Anyway, as noted it’s one result, and it would be nice for there to be something contemporary to which to compare it. A few other observations from the poll:

– The poll has a breakdown by voting history, and somewhat unexpectedly Obama does better among those who say they have voted in all of the last four elections than the other three subgroups, trailing by a 54-43 margin.

– Going by age groups, Obama does best among those aged 55-64, trailing 52-46. He wins among all women 55 and older, 51-46. He does worst among voters 18-34, losing them 58-35. Color me dubious of that one as well.

– Geographically, Obama wins “Austin” 58-40, loses “San Antonio” 60-38, loses “Houston” 51-42, and loses “Forth Worth” 52-44. I put them in quotes because these are clearly shorthand for the greater metro regions of each – “Houston” accounts for 23% of the sample, which would be a vast overstatement otherwise, as Harris County accounted for less than 15% of the total vote in 2008. “Fort Worth” was 30% of the sample, so this is clearly the entire Metroplex. “Austin” and “San Antonio” were an identical 80 voters each, or a smidge less than 8% of the sample each. Obama carried Bexar County in 2008, so I’ll chalk that up to small sample size weirdness.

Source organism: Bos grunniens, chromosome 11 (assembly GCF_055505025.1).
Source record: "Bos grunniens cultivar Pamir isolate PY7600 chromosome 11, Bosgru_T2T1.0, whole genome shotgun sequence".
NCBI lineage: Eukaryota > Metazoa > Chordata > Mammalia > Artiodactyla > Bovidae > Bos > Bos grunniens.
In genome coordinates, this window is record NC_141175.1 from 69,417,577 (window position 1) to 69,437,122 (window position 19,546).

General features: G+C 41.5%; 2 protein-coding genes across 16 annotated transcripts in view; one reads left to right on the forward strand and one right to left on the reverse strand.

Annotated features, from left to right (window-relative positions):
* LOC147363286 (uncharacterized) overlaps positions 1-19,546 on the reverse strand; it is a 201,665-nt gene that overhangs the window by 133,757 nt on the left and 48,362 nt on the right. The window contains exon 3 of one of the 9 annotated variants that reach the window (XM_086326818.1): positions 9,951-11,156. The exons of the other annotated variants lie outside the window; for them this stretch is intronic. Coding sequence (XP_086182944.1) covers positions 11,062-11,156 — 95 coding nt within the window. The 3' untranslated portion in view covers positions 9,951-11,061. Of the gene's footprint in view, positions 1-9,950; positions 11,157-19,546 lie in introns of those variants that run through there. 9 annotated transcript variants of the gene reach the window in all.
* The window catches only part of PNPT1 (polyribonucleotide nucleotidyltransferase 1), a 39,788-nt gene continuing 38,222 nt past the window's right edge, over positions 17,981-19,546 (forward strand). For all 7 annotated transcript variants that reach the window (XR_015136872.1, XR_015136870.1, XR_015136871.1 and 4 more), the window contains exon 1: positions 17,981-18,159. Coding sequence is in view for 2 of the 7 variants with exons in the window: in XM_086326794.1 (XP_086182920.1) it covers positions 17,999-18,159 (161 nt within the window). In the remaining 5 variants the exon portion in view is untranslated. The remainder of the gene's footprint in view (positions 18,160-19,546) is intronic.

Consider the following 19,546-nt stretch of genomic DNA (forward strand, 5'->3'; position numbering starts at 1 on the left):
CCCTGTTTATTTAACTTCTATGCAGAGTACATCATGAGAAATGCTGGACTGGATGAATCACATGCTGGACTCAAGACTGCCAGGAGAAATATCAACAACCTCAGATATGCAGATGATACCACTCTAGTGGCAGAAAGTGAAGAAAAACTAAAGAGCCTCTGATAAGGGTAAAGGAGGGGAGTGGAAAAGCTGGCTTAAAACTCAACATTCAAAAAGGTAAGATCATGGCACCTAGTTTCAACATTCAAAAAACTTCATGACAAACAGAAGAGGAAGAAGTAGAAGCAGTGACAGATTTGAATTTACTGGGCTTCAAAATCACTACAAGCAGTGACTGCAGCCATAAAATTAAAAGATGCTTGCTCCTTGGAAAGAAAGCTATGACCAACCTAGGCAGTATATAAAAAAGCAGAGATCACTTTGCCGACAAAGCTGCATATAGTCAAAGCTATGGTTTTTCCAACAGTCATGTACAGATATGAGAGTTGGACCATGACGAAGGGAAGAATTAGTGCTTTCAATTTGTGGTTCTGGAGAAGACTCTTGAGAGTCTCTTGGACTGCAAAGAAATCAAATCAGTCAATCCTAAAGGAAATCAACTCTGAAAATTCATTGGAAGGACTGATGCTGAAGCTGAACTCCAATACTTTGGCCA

Finally, on a tangential note, on the same day this came out I received a campaign email from Paul Sadler announcing that a “new poll” showed a “path to victory” against Ted Cruz. This was a campaign fundraising email, not a press release, so I have no useful numbers to share, but the clear message was that Sadler was competitive among voters who heard his message. Of course, the problem all along is how to get that message out to the voters. You can help by attending our fundraiser on Monday the 24th. It’s big hill to climb but there’s no reason not to try.

A look at HD136

The Statesman takes a look at the new State Rep. district in Williamson County.

Matt Stillwell